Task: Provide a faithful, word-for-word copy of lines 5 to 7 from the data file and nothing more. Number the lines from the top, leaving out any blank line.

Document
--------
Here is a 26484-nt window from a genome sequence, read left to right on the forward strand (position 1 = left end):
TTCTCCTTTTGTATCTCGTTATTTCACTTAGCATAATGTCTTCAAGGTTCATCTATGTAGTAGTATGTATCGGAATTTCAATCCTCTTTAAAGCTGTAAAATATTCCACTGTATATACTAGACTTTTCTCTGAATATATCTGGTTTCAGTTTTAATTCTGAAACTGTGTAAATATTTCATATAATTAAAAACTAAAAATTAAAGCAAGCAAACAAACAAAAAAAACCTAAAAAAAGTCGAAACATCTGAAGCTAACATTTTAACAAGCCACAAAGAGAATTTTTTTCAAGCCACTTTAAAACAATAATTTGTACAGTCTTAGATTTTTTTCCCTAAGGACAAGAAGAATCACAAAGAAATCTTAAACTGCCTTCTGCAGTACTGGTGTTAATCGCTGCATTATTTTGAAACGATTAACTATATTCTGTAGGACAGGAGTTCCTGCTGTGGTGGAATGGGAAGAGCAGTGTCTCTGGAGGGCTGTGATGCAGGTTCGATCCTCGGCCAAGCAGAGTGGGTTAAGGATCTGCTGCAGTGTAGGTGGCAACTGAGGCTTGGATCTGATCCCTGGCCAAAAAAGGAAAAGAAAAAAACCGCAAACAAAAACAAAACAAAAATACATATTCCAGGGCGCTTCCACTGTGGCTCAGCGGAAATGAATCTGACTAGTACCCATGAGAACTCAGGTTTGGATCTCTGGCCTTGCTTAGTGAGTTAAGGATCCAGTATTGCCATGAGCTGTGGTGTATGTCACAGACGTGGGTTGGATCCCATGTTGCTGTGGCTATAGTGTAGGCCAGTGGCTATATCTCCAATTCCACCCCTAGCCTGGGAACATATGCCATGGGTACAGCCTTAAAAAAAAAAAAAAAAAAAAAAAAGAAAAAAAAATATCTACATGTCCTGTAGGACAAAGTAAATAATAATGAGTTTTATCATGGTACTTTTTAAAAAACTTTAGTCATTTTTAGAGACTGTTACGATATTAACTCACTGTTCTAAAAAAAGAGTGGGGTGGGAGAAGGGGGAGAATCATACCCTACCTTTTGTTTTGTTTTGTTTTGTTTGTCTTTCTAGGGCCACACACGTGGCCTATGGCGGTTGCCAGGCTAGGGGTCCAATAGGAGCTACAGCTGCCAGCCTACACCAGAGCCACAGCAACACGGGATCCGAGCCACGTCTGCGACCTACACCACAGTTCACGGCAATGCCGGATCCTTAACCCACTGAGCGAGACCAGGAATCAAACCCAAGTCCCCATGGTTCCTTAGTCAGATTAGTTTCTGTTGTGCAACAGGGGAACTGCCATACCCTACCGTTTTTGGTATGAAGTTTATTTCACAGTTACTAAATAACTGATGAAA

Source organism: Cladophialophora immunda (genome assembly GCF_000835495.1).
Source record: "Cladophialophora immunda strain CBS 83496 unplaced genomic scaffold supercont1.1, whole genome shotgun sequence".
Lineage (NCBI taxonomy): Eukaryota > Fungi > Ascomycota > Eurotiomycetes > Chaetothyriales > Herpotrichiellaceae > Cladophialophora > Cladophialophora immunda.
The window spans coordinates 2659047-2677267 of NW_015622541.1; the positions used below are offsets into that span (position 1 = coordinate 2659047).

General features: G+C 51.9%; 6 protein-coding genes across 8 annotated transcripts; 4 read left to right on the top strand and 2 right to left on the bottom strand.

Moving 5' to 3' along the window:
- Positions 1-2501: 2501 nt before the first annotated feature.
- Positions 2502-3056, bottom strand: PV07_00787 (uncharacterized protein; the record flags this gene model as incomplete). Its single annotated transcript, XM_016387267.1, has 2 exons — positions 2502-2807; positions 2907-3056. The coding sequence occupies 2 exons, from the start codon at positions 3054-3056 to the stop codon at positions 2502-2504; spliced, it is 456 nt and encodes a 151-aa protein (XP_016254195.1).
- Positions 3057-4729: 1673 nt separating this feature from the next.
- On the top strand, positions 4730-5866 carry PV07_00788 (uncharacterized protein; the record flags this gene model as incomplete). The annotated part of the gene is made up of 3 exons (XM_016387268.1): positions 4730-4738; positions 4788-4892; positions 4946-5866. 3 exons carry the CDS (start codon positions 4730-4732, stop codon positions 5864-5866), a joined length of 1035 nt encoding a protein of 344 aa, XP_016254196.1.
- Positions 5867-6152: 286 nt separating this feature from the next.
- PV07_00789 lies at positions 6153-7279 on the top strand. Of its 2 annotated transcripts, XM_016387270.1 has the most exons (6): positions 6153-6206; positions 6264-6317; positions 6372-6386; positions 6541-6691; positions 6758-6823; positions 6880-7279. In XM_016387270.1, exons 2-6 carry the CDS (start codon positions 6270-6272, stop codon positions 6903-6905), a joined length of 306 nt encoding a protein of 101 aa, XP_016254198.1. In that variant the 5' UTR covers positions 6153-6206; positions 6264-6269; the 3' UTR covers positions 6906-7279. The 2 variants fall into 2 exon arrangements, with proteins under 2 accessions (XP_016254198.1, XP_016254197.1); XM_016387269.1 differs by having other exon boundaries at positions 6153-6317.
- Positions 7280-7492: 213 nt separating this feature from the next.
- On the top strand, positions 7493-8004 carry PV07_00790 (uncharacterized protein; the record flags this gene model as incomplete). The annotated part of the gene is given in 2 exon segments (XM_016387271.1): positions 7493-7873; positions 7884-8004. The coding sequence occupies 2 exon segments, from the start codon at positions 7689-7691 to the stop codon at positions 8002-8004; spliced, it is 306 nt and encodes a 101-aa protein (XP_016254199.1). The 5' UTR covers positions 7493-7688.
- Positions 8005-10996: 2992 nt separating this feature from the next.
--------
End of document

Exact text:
Lineage (NCBI taxonomy): Eukaryota > Fungi > Ascomycota > Eurotiomycetes > Chaetothyriales > Herpotrichiellaceae > Cladophialophora > Cladophialophora immunda.
The window spans coordinates 2659047-2677267 of NW_015622541.1; the positions used below are offsets into that span (position 1 = coordinate 2659047).

General features: G+C 51.9%; 6 protein-coding genes across 8 annotated transcripts; 4 read left to right on the top strand and 2 right to left on the bottom strand.